4 Replies Latest reply on Jan 6, 2015 11:28 AM by Jared Conway

    Simulating rotation as a result of flow

    Segun Oshin

      Hi, I have a question regarding Flow Simulation in SW. I am new to it so I'm trying to get an understanding of what is possible.

       

      Suppose I have a water turbine design and I want to find out how good my design is - Is it possible to simulate the rotation speed of the turbine given various velocities of water through the turbine? Is it possible to actually simulate rotation at all? In the tutorials I have found so far, the user would *set it up* to rotate and give it a direction, as opposed to having it rotate *as a result of* the flow. Is this even possible with any of the CFD analysis software currently available?

       

      Thanks!

        • Re: Simulating rotation as a result of flow
          Amit Katz

          Flow Sim does not simulate fluid-structure interaction, so the short answer is "no". I'm not 100% positive, but I think there may be software out there with this capability, ANSYS most likely. Flow Simulation will allow you to take your model and run it as a pump, that may give you some insight as to the effectiveness of your design.

            • Re: Simulating rotation as a result of flow
              Segun Oshin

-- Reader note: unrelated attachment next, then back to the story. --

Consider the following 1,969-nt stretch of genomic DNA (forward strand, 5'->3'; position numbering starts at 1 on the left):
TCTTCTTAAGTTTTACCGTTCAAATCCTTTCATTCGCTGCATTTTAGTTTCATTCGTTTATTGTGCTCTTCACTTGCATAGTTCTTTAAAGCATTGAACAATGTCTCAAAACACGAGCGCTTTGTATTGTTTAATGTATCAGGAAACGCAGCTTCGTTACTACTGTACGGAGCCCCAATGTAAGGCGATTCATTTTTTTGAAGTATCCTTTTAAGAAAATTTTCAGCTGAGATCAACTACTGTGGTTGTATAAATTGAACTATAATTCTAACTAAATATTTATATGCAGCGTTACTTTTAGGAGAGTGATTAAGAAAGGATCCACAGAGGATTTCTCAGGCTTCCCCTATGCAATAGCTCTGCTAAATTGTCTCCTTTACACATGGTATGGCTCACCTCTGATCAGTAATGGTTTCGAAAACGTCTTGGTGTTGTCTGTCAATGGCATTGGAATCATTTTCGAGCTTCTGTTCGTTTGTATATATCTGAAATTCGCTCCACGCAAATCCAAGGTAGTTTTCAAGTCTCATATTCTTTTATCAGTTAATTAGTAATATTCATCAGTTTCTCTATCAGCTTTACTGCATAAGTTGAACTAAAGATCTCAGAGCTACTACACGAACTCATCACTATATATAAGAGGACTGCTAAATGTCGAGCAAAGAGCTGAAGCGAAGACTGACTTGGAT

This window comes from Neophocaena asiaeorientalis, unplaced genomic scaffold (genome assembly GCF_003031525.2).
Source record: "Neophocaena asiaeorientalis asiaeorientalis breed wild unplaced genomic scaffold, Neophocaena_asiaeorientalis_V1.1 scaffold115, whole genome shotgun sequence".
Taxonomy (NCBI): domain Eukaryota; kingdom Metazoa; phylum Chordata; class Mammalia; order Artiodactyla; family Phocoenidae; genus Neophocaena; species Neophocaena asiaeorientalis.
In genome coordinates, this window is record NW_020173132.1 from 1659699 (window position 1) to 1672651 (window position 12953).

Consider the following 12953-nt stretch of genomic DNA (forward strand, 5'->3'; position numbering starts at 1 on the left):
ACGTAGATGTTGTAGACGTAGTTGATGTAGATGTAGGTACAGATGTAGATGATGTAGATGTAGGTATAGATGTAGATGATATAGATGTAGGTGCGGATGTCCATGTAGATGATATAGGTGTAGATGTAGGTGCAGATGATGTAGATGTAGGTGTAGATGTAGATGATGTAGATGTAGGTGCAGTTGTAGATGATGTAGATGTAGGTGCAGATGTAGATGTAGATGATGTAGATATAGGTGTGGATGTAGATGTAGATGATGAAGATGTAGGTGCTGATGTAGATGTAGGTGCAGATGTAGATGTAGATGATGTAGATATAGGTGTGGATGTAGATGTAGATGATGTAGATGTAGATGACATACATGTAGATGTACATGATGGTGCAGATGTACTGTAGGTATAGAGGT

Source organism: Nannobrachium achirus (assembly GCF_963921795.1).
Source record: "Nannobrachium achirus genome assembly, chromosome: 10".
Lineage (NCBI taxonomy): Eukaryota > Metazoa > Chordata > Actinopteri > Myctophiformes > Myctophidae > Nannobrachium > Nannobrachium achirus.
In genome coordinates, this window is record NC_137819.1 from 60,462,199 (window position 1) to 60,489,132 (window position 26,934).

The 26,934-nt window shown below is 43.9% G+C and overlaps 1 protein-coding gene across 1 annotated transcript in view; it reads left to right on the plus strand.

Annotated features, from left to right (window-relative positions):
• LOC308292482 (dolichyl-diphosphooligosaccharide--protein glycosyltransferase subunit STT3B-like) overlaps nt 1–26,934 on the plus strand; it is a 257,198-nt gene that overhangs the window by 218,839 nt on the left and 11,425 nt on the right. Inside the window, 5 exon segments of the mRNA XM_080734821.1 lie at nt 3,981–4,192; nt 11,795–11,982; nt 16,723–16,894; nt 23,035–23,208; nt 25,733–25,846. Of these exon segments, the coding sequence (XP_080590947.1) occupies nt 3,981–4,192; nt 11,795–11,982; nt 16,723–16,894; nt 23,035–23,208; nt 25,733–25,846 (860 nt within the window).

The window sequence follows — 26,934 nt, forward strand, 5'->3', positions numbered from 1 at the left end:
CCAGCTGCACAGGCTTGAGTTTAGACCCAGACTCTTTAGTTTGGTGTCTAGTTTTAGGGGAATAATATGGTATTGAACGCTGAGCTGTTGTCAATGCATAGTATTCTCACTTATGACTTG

Thanks for your response, Amit.

               

              I have been looking into exporting from SolidWorks to other software too, and I've seen some papers where they have done something similar in ANSYS. In my search, another application that I'm now almost certain can do it is Autodesk Simulation. I just don't know if I can export SolidWorks geometry to either ANSYS or Autodesk Simulation.

            • Re: Simulating rotation as a result of flow
              Amit Katz

              You could always use generic parametric file formats such as IGES or STEP to get the geometry into another software package.

              • Re: Simulating rotation as a result of flow
                Jared Conway

                could you elaborate on the actual application?

                 

                i've seen a lot of customers use flow simulation to specify a flow rate and then a rotation to a component to understand how they would perform based on the direction of net torque. it is actually outlined as a methodology in the solidworks KB from the developers.

                 

                but that being said, in flow simulation 2015 there are really 2 options:

                1. frozen rotor

                2. sliding mesh

                 

                there currently isn't a moving mesh option if that is what you need specifically